There was no Black Panel at this year’s New York Comic Con, but there was an entire “Marvel and BET: Black Panther” panel, dedicated to “all things Black Panther,” according to Reginald Hudlin, the longtime writer of Marvel’s Black Panther comic book, former head of BET, and writer and executive producer of the upcoming Black Panther animated series. Also in attendance were Denys Cowan, Sr. VP of Animation at BET; John Romita, Jr., the artist who drew the first Black Panther story arc, “Who Is the Black Panther?”; Axel Alonso, Executive Editor at Marvel Comics; Eric Rollman, Head of Marvel Animation; and Cort Lane, identified as the “right-hand of Rollman, who makes it happen for Black Panther on a daily basis on behalf of Marvel.” Marvel’s Jim McCann assisted with audio-visual (at least when the equipment was cooperating and not giving horrible feedback near the end of the panel).
Hudlin began by saying that the Black Panther comic relaunched last Wednesday with a new #1 issue, which is now sold out and going to a second printing. Marvel has been teasing comic book fans with images of a new, female Black Panther replacing King T’Challa, the Black Panther created by Stan Lee and Jack Kirby in the 1960’s. Hudlin ran through a brief list of candidates for the new Black Panther that have been teased over the past few weeks, including the Dora Miladje, Echo, Monica Rambeau, Sue Storm, Wolverine/Logan (“He’s in every other book, why shouldn’t he be in Black Panther?”), and Storm. However, Hudlin finally revealed the identity of the new Black Panther for the panel attendees: Michelle Obama (click to listen):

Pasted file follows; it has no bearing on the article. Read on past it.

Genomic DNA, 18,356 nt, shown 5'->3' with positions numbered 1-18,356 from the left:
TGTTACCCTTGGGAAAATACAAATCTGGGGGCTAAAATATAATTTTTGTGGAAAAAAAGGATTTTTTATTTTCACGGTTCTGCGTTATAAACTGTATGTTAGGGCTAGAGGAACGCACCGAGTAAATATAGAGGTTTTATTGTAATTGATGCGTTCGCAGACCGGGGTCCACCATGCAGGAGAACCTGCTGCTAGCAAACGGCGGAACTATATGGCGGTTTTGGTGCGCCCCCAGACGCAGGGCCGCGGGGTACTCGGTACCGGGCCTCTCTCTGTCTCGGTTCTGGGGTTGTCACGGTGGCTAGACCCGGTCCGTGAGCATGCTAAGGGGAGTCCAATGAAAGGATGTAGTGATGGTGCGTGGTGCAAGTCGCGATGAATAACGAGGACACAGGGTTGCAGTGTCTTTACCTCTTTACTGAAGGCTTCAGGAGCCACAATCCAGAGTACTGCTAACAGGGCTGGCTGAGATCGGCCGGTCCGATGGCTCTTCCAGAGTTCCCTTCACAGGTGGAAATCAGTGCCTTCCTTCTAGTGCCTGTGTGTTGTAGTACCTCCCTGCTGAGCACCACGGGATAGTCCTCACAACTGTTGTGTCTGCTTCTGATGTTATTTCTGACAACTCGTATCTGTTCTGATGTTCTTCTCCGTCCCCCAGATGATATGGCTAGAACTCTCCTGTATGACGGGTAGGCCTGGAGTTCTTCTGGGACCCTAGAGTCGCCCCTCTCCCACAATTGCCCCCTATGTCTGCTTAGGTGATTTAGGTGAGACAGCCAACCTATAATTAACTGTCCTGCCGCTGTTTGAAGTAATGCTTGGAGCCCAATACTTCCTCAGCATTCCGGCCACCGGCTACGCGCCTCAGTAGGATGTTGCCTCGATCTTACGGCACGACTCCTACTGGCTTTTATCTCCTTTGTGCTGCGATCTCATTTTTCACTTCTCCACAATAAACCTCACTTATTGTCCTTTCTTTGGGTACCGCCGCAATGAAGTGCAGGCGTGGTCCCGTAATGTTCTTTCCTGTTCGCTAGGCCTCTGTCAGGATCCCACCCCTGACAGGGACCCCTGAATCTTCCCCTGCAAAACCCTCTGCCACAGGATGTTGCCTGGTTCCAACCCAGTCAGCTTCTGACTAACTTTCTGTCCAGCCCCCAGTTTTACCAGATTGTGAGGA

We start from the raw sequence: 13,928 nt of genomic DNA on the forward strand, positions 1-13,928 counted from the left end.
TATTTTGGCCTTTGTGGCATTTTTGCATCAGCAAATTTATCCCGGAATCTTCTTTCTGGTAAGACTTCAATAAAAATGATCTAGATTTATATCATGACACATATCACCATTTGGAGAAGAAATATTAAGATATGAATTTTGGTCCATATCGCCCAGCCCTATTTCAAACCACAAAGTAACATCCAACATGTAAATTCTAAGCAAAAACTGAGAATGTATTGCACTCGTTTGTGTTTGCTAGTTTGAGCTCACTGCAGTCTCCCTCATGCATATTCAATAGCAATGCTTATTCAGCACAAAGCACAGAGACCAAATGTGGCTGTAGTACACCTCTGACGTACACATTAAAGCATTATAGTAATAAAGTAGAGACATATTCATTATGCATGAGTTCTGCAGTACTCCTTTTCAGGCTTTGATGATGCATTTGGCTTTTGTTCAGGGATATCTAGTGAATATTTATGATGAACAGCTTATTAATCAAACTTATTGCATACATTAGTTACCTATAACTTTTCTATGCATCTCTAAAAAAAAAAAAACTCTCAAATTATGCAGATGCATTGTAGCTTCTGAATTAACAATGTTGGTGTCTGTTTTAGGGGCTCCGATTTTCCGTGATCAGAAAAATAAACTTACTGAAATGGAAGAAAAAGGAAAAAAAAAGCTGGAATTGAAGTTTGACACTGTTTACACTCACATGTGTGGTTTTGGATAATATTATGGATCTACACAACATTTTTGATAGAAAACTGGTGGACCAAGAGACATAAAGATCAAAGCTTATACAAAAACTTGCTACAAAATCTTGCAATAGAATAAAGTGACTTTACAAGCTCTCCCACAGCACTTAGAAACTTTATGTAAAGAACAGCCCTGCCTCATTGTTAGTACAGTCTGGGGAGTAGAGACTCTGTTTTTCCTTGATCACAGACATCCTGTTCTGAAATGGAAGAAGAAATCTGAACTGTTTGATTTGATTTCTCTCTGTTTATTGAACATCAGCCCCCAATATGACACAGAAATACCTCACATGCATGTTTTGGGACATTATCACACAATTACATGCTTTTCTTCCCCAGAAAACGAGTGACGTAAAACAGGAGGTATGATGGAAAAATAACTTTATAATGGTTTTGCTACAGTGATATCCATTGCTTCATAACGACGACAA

(click to enlarge)
(Michelle Obama images taken from Wikipedia, and no, not really. This is not a Marvel image. It’s all a joke, son.)
The new Black Panther story arc will be springing off the events occurring in the other “Dark Reign” books, similar to how Civil War triggered other events where T’Challa had to act as a head of state. The first story arc will also involve Prince Namor and Doctor Doom. Alonso added that the first arc will set a trajectory for a few years, that they haven’t been afraid to kill people in the past, and that these changes are not just a gimmick. If anything, turning the Black Panther into a woman was not the most radical thing that’s going to happen in the comic. Alonso and Hudlin both said that they loved new artist Ken Lashey, saying that he’s re-energized the title. Hudlin added that in his 40-issue run on the book, he was able to do all kinds of things that he dreamed about as a kid, like getting Black Panther and Storm married and getting the Panther and Luke Cage to hang out, but now that that’s out of his system, it’s really time to wreck the place (click to listen).